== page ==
Juneteenth is officially a federal holiday in the United States, but 30 years ago in San Diego, a city council member used the day to rebrand his district from the negative connotation that became associated with it.
On June 19, 1992, San Diego City Council Member and Reverend George L. Stevens held a mock funeral to "bury" the name Southeast -- a name that was often used as a catch-all for a large area of San Diego outsiders considered to be high-crime.
"Why don't we respect those [neighborhood] signs like we respect La Jolla, Point Loma, Pacific Beach?" Stevens said in 1992. "We don't look out there and say that's West San Diego. It's disrespectful to us. We want respect back. We want our pride back. Give us respect."
Stevens filled the casket with the things that people associate with the name, like drugs and gang paraphernalia, which were all to be buried along with the name.
Stevens would also ensure the media wasn't using the term Southeast to imply something occurred in a high-crime area. He would call newsrooms directly to demand the term be taken off the air.
"He would call and say, 'Hey Greg, it's George. You used the word Southeast again.' 'OK, I'll remind everybody' and we'd work through it," said NBC 7 Vice President of News Greg Dawson. "And, I think he was, for the most part, my sense is he was very successful in the long run."
Rev. Stevens paved the way for Black leaders like Tony Young, a former city council member for the same district and CEO of Rise San Diego, an organization to foster leadership in San Diego's urban communities.
"Really, it was a marketing type of thing more than anything else. And he was effective in making sure that people didn't use it in that way anymore," Young said. "The only portrayal of Southeast San Diego in a larger context was from the media."
"They were covering a shooting or a poor performance of a school district or some bad connotation of what was going on in the community," he added.
The Celebration of Southeast San Diego
Three decades later, the attention-grabbing funeral has left a positive impact on the community, who has reclaimed the name from its negative connotation and started wearing the name with pride.
"There are times when we talk about Southeast that it is appropriate in regards to some common themes that some of these neighborhoods are dealing with or experiencing or should be celebrating, right," Young said.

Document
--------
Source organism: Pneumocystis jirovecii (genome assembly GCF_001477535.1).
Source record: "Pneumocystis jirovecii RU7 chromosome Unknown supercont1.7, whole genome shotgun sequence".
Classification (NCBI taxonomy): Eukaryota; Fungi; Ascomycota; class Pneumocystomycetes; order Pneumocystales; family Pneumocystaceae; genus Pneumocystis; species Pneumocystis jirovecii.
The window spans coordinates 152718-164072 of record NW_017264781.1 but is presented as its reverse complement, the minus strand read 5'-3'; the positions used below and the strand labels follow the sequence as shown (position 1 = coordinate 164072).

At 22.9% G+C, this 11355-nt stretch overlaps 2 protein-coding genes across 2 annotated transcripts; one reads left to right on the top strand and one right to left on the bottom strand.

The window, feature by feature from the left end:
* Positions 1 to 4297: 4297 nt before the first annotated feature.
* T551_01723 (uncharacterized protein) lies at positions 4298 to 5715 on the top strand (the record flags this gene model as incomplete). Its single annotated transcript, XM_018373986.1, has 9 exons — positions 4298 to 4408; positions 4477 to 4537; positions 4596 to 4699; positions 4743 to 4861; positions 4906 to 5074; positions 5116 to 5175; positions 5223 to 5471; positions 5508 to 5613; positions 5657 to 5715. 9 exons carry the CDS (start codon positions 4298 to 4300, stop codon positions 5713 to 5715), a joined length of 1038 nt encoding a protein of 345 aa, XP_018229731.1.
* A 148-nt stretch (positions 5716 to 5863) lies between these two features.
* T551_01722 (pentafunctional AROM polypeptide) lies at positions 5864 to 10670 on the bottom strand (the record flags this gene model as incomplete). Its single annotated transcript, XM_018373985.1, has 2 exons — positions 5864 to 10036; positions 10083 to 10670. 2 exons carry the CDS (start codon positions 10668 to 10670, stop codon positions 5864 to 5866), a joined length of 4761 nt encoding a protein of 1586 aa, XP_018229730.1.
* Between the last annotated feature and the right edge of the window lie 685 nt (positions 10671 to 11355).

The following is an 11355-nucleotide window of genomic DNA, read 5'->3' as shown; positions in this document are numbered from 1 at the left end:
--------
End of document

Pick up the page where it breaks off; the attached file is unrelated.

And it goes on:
Take these two award-winning hip-hop artists, Odessa Kane and SCVTTERBRVIN, who champion the neighborhood they were raised in through their music.
"On the music level and on the fashion level, there's a lot of originality and a lot of innovative things coming from that," said SCVTTERBRVIN, who grew up in the Paradise Hills neighborhood of San Diego. "It's coming from that casket he buried. All that good stuff is what emerged, that's what really grew from that."
And, hip-hop artist Ryan Anthony's newest single with Mitchy Slick, and Grammy-winning artist and native Southeast San Diegan Andra Day, "Southeast Summers," is an entire homage to the area of San Diego.
"I'm all about breaking the negative stereotypes of Southeast San Diego," Anthony said. "So to be able to put postive-positive energy into the community, that's what I'm all about."
Corissa Pich, also raised in Paradise Hills, is the San Diego Police Department's first female Lieutenant of Guamanian and Filipino descent. She says that growing up in Southeast San Diego is a badge of honor.
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"It fills me with pride to say, 'Yeah, I grew up in Southeast.' In fact, everyone that I ever met throughout my career, when I ask them, ' Hey, where you from or where you grew up? They answer me with Southeast. They don't say Valencia Park, Paradise Hills, they don't say Southeastern. They say Southeast."
Rev. George Stevens, who died in 2006, may have buried the name Southeast, but as time has revealed, he planted a seed for community pride and responsible journalism.
Editor's Note: Dita Quinones is the sister of hip-hop artists Odessa Kane and SCVTTERBRVIN.